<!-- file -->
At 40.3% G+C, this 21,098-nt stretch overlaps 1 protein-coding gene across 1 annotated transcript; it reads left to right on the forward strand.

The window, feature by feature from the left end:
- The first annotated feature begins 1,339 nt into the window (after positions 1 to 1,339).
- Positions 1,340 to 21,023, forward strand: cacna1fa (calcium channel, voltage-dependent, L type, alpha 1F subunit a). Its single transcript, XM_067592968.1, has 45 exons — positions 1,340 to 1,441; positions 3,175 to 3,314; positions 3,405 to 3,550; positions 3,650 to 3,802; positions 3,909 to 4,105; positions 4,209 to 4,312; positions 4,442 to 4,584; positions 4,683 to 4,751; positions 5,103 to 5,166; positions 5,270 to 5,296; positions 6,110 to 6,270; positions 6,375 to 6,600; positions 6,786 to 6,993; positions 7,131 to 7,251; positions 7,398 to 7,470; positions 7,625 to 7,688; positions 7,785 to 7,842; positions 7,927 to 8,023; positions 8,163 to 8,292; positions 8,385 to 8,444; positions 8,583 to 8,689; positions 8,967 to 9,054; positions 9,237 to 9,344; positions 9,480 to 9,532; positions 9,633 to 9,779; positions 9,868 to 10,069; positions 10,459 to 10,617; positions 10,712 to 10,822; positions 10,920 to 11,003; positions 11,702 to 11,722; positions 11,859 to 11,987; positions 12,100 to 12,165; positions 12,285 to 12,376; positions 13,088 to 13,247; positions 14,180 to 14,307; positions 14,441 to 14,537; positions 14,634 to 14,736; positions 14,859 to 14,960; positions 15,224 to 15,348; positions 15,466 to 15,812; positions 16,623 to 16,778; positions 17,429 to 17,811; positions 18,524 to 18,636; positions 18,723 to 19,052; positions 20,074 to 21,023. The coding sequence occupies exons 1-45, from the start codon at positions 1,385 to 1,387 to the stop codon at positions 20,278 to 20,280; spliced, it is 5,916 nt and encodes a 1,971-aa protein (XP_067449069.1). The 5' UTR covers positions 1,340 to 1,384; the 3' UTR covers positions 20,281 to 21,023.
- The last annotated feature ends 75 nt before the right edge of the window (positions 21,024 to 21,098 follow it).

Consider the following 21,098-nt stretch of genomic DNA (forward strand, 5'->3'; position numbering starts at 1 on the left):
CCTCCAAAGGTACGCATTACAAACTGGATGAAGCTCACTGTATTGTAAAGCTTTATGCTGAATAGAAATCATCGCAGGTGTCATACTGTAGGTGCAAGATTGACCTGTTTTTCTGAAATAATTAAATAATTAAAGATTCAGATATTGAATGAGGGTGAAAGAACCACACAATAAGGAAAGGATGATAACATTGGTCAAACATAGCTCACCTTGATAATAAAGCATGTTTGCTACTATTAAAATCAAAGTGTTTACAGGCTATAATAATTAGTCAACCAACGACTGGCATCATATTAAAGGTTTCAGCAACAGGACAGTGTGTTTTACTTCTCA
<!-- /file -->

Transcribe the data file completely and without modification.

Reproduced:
At 40.3% G+C, this 21,098-nt stretch overlaps 1 protein-coding gene across 1 annotated transcript; it reads left to right on the forward strand.

The window, feature by feature from the left end:
- The first annotated feature begins 1,339 nt into the window (after positions 1 to 1,339).
- Positions 1,340 to 21,023, forward strand: cacna1fa (calcium channel, voltage-dependent, L type, alpha 1F subunit a). Its single transcript, XM_067592968.1, has 45 exons — positions 1,340 to 1,441; positions 3,175 to 3,314; positions 3,405 to 3,550; positions 3,650 to 3,802; positions 3,909 to 4,105; positions 4,209 to 4,312; positions 4,442 to 4,584; positions 4,683 to 4,751; positions 5,103 to 5,166; positions 5,270 to 5,296; positions 6,110 to 6,270; positions 6,375 to 6,600; positions 6,786 to 6,993; positions 7,131 to 7,251; positions 7,398 to 7,470; positions 7,625 to 7,688; positions 7,785 to 7,842; positions 7,927 to 8,023; positions 8,163 to 8,292; positions 8,385 to 8,444; positions 8,583 to 8,689; positions 8,967 to 9,054; positions 9,237 to 9,344; positions 9,480 to 9,532; positions 9,633 to 9,779; positions 9,868 to 10,069; positions 10,459 to 10,617; positions 10,712 to 10,822; positions 10,920 to 11,003; positions 11,702 to 11,722; positions 11,859 to 11,987; positions 12,100 to 12,165; positions 12,285 to 12,376; positions 13,088 to 13,247; positions 14,180 to 14,307; positions 14,441 to 14,537; positions 14,634 to 14,736; positions 14,859 to 14,960; positions 15,224 to 15,348; positions 15,466 to 15,812; positions 16,623 to 16,778; positions 17,429 to 17,811; positions 18,524 to 18,636; positions 18,723 to 19,052; positions 20,074 to 21,023. The coding sequence occupies exons 1-45, from the start codon at positions 1,385 to 1,387 to the stop codon at positions 20,278 to 20,280; spliced, it is 5,916 nt and encodes a 1,971-aa protein (XP_067449069.1). The 5' UTR covers positions 1,340 to 1,384; the 3' UTR covers positions 20,281 to 21,023.
- The last annotated feature ends 75 nt before the right edge of the window (positions 21,024 to 21,098 follow it).

Consider the following 21,098-nt stretch of genomic DNA (forward strand, 5'->3'; position numbering starts at 1 on the left):
CCTCCAAAGGTACGCATTACAAACTGGATGAAGCTCACTGTATTGTAAAGCTTTATGCTGAATAGAAATCATCGCAGGTGTCATACTGTAGGTGCAAGATTGACCTGTTTTTCTGAAATAATTAAATAATTAAAGATTCAGATATTGAATGAGGGTGAAAGAACCACACAATAAGGAAAGGATGATAACATTGGTCAAACATAGCTCACCTTGATAATAAAGCATGTTTGCTACTATTAAAATCAAAGTGTTTACAGGCTATAATAATTAGTCAACCAACGACTGGCATCATATTAAAGGTTTCAGCAACAGGACAGTGTGTTTTACTTCTCA